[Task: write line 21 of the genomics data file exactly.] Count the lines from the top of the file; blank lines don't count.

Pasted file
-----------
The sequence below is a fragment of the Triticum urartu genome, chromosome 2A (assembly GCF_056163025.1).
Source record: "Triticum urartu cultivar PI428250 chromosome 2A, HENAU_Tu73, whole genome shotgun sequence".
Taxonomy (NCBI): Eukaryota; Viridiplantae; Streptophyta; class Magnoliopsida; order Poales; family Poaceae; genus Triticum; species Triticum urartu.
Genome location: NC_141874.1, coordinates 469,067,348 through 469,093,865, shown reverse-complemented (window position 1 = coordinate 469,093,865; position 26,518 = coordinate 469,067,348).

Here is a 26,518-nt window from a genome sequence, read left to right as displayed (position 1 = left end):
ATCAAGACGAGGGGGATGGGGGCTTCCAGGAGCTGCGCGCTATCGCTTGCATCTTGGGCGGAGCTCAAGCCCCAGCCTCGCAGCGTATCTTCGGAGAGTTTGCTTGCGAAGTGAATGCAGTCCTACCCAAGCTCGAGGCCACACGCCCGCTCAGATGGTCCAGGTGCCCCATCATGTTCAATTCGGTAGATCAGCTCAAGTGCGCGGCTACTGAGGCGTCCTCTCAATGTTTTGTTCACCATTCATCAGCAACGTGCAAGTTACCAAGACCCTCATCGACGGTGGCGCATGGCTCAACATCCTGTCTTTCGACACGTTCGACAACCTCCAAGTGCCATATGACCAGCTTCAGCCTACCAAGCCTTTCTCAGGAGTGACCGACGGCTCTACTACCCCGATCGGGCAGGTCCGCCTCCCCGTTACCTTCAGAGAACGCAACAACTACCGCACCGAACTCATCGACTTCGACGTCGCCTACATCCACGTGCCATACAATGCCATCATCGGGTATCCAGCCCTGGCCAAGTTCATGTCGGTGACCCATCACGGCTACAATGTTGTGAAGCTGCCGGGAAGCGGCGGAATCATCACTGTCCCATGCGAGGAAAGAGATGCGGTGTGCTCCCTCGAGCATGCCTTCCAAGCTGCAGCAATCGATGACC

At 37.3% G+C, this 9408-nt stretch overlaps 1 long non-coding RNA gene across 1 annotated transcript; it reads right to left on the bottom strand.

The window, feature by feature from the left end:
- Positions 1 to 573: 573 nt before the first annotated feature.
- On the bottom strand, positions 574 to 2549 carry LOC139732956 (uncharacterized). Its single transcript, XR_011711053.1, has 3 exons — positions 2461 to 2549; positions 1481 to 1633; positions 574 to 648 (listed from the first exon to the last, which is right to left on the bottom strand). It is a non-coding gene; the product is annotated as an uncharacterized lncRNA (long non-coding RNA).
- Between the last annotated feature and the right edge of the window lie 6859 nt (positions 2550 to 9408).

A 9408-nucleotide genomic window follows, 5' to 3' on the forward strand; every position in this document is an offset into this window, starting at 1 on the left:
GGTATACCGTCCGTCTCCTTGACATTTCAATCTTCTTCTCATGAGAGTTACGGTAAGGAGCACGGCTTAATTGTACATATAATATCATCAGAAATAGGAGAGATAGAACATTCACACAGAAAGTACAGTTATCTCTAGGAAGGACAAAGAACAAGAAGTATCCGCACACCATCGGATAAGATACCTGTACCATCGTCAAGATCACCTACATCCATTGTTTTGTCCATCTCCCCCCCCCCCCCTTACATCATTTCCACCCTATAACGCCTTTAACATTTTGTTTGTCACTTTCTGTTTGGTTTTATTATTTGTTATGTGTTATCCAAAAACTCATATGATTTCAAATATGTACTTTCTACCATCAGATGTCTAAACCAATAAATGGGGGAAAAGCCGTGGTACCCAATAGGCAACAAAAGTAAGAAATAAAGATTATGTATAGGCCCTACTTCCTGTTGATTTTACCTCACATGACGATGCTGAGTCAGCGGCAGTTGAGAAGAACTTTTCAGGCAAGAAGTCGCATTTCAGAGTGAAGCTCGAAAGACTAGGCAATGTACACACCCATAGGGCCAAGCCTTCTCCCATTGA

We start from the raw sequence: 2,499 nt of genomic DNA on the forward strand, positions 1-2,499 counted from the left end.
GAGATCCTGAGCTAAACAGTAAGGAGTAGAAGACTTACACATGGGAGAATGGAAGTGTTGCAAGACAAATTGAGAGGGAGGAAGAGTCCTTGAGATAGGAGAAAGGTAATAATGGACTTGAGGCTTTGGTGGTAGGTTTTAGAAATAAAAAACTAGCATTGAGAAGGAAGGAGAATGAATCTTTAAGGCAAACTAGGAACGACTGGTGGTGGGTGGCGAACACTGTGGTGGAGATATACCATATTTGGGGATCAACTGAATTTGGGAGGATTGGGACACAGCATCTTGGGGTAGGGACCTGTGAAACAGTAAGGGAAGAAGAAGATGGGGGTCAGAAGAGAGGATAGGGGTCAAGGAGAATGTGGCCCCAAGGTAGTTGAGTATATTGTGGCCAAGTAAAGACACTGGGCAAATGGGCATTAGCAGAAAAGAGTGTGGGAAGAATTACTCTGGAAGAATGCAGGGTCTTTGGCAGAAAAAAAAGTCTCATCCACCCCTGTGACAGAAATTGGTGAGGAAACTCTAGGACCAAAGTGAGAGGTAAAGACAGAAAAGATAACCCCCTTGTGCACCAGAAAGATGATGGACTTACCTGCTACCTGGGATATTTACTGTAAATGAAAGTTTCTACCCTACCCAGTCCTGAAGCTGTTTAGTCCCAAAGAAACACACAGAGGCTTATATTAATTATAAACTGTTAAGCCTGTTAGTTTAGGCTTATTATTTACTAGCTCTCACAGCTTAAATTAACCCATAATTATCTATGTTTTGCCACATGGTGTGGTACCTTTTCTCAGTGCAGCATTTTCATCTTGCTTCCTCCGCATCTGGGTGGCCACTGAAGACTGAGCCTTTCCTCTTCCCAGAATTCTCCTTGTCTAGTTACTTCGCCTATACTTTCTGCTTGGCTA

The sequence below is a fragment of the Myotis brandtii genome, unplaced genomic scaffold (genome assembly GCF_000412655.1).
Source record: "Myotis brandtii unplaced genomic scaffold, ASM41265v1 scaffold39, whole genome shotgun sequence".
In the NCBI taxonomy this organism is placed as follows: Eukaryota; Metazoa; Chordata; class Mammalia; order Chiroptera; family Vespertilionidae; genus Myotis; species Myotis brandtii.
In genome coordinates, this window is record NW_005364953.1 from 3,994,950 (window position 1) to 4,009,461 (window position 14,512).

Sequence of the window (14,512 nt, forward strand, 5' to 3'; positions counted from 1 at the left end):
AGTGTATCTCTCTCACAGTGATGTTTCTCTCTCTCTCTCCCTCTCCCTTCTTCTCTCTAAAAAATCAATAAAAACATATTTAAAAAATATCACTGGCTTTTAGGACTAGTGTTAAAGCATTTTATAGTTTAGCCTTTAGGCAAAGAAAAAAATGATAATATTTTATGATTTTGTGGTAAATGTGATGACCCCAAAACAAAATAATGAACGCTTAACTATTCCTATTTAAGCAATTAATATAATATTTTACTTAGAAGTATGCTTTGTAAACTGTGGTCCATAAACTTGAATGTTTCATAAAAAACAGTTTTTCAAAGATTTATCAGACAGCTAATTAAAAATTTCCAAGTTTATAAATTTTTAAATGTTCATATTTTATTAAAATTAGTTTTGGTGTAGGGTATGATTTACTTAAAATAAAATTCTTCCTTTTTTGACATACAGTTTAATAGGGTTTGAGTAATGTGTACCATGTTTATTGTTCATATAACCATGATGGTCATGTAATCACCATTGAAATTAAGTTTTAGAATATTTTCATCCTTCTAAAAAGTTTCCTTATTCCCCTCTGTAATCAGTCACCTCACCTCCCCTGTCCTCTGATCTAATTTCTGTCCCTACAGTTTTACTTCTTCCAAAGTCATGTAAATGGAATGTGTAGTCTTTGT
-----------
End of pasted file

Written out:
AGTGTATCTCTCTCACAGTGATGTTTCTCTCTCTCTCTCCCTCTCCCTTCTTCTCTCTAAAAAATCAATAAAAACATATTTAAAAAATATCACTGGCTTTTAGGACTAGTGTTAAAGCATTTTATAGTTTAGCCTTTAGGCAAAGAAAAAAATGATAATATTTTATGATTTTGTGGTAAATGTGATGACCCCAAAACAAAATAATGAACGCTTAACTATTCCTATTTAAGCAATTAATATAATATTTTACTTAGAAGTATGCTTTGTAAACTGTGGTCCATAAACTTGAATGTTTCATAAAAAACAGTTTTTCAAAGATTTATCAGACAGCTAATTAAAAATTTCCAAGTTTATAAATTTTTAAATGTTCATATTTTATTAAAATTAGTTTTGGTGTAGGGTATGATTTACTTAAAATAAAATTCTTCCTTTTTTGACATACAGTTTAATAGGGTTTGAGTAATGTGTACCATGTTTATTGTTCATATAACCATGATGGTCATGTAATCACCATTGAAATTAAGTTTTAGAATATTTTCATCCTTCTAAAAAGTTTCCTTATTCCCCTCTGTAATCAGTCACCTCACCTCCCCTGTCCTCTGATCTAATTTCTGTCCCTACAGTTTTACTTCTTCCAAAGTCATGTAAATGGAATGTGTAGTCTTTGT